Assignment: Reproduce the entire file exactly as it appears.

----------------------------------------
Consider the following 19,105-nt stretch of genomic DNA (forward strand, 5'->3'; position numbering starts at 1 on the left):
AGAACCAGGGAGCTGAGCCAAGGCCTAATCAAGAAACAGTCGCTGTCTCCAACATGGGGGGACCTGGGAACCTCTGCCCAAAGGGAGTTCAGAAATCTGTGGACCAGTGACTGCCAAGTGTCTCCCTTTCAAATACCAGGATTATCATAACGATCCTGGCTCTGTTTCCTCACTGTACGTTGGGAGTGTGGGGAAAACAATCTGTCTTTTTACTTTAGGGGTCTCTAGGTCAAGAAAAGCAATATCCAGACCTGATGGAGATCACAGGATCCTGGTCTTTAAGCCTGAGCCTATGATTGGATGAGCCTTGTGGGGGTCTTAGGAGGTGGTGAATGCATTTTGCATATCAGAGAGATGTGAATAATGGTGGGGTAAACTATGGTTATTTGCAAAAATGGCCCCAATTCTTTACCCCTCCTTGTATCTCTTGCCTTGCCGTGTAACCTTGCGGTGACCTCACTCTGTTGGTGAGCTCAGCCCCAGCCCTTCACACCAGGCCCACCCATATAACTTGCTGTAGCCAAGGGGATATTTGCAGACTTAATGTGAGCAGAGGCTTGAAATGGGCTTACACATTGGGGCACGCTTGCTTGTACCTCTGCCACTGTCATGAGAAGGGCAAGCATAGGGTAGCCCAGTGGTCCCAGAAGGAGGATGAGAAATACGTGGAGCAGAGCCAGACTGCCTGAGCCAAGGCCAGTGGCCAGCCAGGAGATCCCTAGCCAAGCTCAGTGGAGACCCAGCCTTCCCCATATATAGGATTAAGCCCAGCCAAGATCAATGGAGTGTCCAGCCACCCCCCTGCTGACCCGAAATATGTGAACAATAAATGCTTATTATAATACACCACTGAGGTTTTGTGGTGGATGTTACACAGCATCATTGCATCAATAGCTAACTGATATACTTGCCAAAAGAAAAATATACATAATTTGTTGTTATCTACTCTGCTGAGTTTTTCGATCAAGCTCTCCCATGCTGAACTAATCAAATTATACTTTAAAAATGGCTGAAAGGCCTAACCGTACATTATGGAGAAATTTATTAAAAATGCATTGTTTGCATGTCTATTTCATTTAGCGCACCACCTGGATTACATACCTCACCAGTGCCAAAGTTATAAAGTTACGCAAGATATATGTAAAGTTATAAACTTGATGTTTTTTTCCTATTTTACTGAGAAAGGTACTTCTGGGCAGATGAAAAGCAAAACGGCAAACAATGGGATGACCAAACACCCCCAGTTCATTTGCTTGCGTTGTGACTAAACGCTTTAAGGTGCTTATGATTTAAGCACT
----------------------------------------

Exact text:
Consider the following 19,105-nt stretch of genomic DNA (forward strand, 5'->3'; position numbering starts at 1 on the left):
AGAACCAGGGAGCTGAGCCAAGGCCTAATCAAGAAACAGTCGCTGTCTCCAACATGGGGGGACCTGGGAACCTCTGCCCAAAGGGAGTTCAGAAATCTGTGGACCAGTGACTGCCAAGTGTCTCCCTTTCAAATACCAGGATTATCATAACGATCCTGGCTCTGTTTCCTCACTGTACGTTGGGAGTGTGGGGAAAACAATCTGTCTTTTTACTTTAGGGGTCTCTAGGTCAAGAAAAGCAATATCCAGACCTGATGGAGATCACAGGATCCTGGTCTTTAAGCCTGAGCCTATGATTGGATGAGCCTTGTGGGGGTCTTAGGAGGTGGTGAATGCATTTTGCATATCAGAGAGATGTGAATAATGGTGGGGTAAACTATGGTTATTTGCAAAAATGGCCCCAATTCTTTACCCCTCCTTGTATCTCTTGCCTTGCCGTGTAACCTTGCGGTGACCTCACTCTGTTGGTGAGCTCAGCCCCAGCCCTTCACACCAGGCCCACCCATATAACTTGCTGTAGCCAAGGGGATATTTGCAGACTTAATGTGAGCAGAGGCTTGAAATGGGCTTACACATTGGGGCACGCTTGCTTGTACCTCTGCCACTGTCATGAGAAGGGCAAGCATAGGGTAGCCCAGTGGTCCCAGAAGGAGGATGAGAAATACGTGGAGCAGAGCCAGACTGCCTGAGCCAAGGCCAGTGGCCAGCCAGGAGATCCCTAGCCAAGCTCAGTGGAGACCCAGCCTTCCCCATATATAGGATTAAGCCCAGCCAAGATCAATGGAGTGTCCAGCCACCCCCCTGCTGACCCGAAATATGTGAACAATAAATGCTTATTATAATACACCACTGAGGTTTTGTGGTGGATGTTACACAGCATCATTGCATCAATAGCTAACTGATATACTTGCCAAAAGAAAAATATACATAATTTGTTGTTATCTACTCTGCTGAGTTTTTCGATCAAGCTCTCCCATGCTGAACTAATCAAATTATACTTTAAAAATGGCTGAAAGGCCTAACCGTACATTATGGAGAAATTTATTAAAAATGCATTGTTTGCATGTCTATTTCATTTAGCGCACCACCTGGATTACATACCTCACCAGTGCCAAAGTTATAAAGTTACGCAAGATATATGTAAAGTTATAAACTTGATGTTTTTTTCCTATTTTACTGAGAAAGGTACTTCTGGGCAGATGAAAAGCAAAACGGCAAACAATGGGATGACCAAACACCCCCAGTTCATTTGCTTGCGTTGTGACTAAACGCTTTAAGGTGCTTATGATTTAAGCACT